Hackers are targeting cell phone numbers to gain easy access to victims' online accounts — and virtual currency, the New York Times reported.
According to the Times, hackers have increasingly been calling up Verizon, T-Mobile U.S., Sprint and AT&T and asking them to transfer control of a victim's phone number to a device under the hacker's control. The hacker then resets the passwords on every account that uses the phone number as a security backup.
"My iPad restarted, my phone restarted and my computer restarted, and that's when I got the cold sweat and was like, 'O.K., this is really serious,'" Chris Burniske, a virtual currency investor who lost control of his phone number, told the Times.
According to the Times, within minutes of getting control of Burniske's phone, his attackers had changed the password on his virtual currency wallet and drained the contents of an estimated $150,000.
The Federal Trade Commission reports there were 1,038 phone hijackings in January 2013 and 2,658 three years later, the Times reported. But a concentrated wave has hit those with the most valuable online accounts – virtual currency, the Times reported.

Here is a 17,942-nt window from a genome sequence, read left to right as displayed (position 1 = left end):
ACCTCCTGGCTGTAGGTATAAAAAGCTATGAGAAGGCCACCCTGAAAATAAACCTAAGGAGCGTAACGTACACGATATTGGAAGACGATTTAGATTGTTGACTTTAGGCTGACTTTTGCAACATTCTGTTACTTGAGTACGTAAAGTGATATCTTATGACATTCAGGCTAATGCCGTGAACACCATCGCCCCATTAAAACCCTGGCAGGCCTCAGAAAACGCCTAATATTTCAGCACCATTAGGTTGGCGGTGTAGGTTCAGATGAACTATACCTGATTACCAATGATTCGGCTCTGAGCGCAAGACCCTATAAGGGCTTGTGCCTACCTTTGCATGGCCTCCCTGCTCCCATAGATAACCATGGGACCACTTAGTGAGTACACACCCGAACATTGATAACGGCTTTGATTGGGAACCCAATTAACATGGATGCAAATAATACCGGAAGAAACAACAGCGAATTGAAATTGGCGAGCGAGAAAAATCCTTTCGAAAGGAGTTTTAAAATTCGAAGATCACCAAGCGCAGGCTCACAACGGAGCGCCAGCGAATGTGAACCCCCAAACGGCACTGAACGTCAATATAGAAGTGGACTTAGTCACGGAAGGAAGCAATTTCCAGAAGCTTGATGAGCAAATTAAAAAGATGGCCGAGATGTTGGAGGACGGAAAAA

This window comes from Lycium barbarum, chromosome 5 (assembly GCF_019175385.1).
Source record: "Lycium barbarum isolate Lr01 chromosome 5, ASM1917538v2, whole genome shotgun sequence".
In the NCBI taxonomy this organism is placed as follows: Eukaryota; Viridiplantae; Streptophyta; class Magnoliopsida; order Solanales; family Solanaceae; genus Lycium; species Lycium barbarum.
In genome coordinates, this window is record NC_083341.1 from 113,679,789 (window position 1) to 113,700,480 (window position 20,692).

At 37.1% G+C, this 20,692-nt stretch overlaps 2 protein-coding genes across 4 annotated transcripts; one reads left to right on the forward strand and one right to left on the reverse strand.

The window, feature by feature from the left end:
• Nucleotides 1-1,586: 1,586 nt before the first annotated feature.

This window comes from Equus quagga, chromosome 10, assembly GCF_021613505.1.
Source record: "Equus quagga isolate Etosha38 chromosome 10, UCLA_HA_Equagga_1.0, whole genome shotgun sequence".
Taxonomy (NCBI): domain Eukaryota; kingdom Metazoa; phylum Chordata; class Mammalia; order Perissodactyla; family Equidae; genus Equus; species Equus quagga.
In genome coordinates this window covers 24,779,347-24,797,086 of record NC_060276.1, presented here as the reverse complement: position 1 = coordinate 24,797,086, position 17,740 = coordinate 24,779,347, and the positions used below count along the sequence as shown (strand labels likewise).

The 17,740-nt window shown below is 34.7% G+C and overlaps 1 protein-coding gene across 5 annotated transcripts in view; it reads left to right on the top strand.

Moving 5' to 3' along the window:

"Everybody I know in the cryptocurrency space has gotten their phone number stolen," Joby Weeks, a Bitcoin entrepreneur, told the Times.
Coinbase, one of the most widely used Bitcoin wallets, has encouraged customers to disconnect their mobile phones from their Coinbase accounts. But some customers who've been hacked say the companies need to take more steps by doing things like delaying transfers from accounts on which the password was recently changed.
"Coinbase looks like a bank, stores millions of dollars like a bank, but you don't realize how weak its default protections are until you are robbed of thousands of dollars in minutes," Cody Brown, a virtual reality developer who was hacked in May, told the Times.
A spokesman for Coinbase said the company "has invested significant resources to build internal tools to help protect our customers against hackers and account takeovers, including compromise through phone porting."
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